Is athleticism the virtue of our time?

About 50,000 runners participated in this year’s NY city marathon, growing the number of applicants and participants from previous editions[1].  The Chicago marathon also drew record numbers with roughly 45,000 runners[2].  300,000 athletes compete in Ironman triathlons around the world every year[3], record numbers of climbers at Mount Everest, and award-winning films about athletic achievements are made and celebrated (as was the admittedly spectacular Free Solo).  General interest for sport from around the world—as demonstrated by the increasing viewership of such events—indicate not only interest but general admiration towards athletics.

The FIFA World Cup is a greater attention-grabbing event than any scientific breakthrough, artistic composition, or presidential election.  Followed perhaps by the Olympic Games, the UEFA Champions League, the Super Bowl, the Copa Libertadores, Le Tour de France, and a list of several other sporting events held around Earth[4].

Health crazes have resulted in a $100 billion a year fitness industry[5] where consumers gravitate towards wellness products that include gym memberships, exercise apps, supplements, special diet plans, cryotherapy, and even alcohol-free cocktail bars.  Government also stepped in by memorably outlawing smoking in public spaces, and at times even proposing nonsensical laws like banning big-gulp sugary drinks.

Athletes themselves possess great power.  Ordinary sportspersons enjoy bragging rights and respect from members of their communities, and elite athletes have influence over our culture as much as world leaders do.  Let us not forget the case of American football player Colin Kaepernick when he spearheaded a political movement in the most powerful country in the world.  Association football powerhouses Lionel Messi and Cristiano Ronaldo are glorified role models for youngsters everywhere.  Incredible athletic feats as those by Alex Honnold, Kilian Jornet, or Eliud Kipchoge are staples of dinner party conversations.  George Weah is president of Liberia more because of his football talent and celebrity, than his actual talent in public policy.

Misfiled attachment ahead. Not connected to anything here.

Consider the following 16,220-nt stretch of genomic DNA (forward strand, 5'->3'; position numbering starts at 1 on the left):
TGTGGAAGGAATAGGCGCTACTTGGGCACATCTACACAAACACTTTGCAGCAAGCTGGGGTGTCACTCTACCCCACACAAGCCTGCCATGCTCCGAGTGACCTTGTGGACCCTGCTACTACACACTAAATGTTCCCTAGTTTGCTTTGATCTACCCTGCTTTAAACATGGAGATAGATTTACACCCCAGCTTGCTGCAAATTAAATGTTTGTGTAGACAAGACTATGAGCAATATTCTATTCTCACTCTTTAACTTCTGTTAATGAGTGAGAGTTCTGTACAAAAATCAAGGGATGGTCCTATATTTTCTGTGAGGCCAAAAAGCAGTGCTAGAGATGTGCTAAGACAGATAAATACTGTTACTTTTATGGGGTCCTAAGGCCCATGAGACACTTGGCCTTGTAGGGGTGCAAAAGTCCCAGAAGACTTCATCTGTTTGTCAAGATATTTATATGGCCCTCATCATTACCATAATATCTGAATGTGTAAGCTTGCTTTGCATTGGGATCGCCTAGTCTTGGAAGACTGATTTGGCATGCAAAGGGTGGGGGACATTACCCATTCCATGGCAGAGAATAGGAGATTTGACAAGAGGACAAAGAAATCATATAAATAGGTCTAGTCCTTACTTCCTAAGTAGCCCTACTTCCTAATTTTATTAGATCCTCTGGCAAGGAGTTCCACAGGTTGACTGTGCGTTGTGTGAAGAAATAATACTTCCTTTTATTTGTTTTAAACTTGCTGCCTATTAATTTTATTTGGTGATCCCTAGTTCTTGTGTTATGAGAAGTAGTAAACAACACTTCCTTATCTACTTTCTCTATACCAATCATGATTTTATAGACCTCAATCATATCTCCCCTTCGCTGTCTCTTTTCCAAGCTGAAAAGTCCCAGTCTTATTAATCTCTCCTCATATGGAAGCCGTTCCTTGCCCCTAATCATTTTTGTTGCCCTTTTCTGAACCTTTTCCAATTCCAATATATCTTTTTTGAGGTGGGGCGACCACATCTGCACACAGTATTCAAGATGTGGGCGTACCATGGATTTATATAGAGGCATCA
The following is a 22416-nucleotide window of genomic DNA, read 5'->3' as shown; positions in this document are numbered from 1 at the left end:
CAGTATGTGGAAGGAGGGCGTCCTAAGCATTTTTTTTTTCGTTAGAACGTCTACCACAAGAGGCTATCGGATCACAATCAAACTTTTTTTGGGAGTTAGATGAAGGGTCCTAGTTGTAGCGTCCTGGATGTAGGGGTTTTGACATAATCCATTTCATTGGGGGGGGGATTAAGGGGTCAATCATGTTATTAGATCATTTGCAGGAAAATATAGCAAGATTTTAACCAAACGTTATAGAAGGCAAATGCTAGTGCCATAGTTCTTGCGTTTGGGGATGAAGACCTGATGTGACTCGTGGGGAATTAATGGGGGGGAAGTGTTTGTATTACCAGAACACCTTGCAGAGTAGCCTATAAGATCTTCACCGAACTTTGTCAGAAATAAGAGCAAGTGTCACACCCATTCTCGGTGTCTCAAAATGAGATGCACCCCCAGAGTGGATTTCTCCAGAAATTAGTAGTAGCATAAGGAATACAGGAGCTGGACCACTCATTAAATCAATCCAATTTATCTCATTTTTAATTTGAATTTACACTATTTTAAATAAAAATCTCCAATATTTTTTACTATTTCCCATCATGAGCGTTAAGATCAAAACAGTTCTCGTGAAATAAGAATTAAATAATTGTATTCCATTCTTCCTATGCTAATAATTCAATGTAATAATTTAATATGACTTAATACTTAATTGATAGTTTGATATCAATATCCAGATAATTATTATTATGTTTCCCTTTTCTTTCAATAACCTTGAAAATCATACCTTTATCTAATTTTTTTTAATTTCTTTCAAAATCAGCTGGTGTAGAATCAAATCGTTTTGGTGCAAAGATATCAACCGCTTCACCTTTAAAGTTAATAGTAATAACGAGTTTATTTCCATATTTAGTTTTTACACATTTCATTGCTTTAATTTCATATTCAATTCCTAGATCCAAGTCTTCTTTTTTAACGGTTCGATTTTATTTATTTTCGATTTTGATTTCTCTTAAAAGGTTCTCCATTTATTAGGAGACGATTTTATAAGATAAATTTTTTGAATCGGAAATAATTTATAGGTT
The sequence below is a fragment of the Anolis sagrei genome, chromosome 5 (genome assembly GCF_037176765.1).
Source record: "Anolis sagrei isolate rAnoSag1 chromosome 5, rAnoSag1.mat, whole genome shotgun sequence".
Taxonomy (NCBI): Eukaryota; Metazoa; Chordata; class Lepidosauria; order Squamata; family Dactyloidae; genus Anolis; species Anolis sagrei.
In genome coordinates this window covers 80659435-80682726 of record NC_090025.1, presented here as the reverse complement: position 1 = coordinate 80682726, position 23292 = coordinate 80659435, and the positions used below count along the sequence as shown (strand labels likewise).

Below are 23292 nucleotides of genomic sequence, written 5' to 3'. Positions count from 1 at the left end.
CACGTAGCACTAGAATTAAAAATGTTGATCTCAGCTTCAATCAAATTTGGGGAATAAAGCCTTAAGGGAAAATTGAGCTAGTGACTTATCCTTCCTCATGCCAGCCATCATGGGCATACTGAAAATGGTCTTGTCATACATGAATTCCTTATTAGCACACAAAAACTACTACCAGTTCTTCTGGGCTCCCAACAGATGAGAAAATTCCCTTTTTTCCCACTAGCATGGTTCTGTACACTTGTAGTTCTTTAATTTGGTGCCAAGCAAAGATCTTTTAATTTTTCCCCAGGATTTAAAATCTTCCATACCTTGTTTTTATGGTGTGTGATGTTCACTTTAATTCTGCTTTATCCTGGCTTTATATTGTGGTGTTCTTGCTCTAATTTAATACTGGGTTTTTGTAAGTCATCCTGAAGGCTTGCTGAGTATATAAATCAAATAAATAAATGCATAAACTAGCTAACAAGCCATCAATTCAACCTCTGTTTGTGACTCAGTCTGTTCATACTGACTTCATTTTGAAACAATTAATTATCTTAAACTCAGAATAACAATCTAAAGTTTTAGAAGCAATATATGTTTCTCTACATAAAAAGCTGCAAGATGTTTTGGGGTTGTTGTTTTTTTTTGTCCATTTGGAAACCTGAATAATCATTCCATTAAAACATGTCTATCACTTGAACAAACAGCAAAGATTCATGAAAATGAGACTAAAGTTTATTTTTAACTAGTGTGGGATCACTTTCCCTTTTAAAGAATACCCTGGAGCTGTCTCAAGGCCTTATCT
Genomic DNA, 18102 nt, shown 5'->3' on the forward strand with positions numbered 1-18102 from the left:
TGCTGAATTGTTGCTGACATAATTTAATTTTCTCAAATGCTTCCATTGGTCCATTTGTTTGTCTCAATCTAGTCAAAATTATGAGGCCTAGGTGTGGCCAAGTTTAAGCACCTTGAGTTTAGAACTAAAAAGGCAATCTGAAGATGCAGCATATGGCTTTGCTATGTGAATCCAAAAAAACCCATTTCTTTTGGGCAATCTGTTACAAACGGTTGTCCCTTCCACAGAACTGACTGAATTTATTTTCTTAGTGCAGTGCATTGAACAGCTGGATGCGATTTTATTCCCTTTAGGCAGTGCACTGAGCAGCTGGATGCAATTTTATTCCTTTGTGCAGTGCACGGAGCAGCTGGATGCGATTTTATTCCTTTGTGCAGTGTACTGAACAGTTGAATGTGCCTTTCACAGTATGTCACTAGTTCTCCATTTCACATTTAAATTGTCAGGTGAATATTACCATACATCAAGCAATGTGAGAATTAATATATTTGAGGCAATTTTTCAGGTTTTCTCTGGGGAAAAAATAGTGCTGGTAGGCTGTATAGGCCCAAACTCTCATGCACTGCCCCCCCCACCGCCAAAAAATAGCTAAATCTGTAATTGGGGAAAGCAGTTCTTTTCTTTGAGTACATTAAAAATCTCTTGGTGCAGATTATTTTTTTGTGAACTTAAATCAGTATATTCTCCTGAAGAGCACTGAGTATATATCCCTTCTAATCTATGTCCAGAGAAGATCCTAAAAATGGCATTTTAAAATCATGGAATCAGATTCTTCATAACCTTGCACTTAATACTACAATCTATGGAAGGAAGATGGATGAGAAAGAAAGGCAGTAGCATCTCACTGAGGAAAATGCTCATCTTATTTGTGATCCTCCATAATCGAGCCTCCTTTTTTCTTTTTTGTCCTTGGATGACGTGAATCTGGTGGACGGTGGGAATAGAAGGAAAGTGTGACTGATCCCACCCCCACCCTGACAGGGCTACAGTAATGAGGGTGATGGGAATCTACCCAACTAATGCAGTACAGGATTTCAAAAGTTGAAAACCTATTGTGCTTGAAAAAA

Although we can point to other eras in human history where athleticism was considered integral to the examined life (such as in Hellenistic Greece), this has not always been the case.  A century ago, marathon runners might have made use of a little brandy to help them during race day, and not many people dared to climb the tallest mountains.  Certainly, sportsmen did not have the power of kings.  Collective interest has been put elsewhere at different times, and civilization’s other virtues like art or philosophy have taken center stage in other epochs just like athleticism seems to be doing in the current one.

Other virtues, actually, seem to be at a relative impasse.  No noticeable artistic movements seem to be penetrating the collective imagination, and music has objectively deteriorated.  A war of ideas showing a decay in our collective philosophy is certainly transpiring, as exemplified by known phenomena like “post-truth”, call-out culture, and patience-exhausting ideas like those of flat Earth societies.  Our gravitation towards athleticism might be due to the fact that our lives are much more comfortable now and so we seek adventure and physical pain to stay sane? Perhaps, but we should consider that our collective snub at other virtues will have had their effect.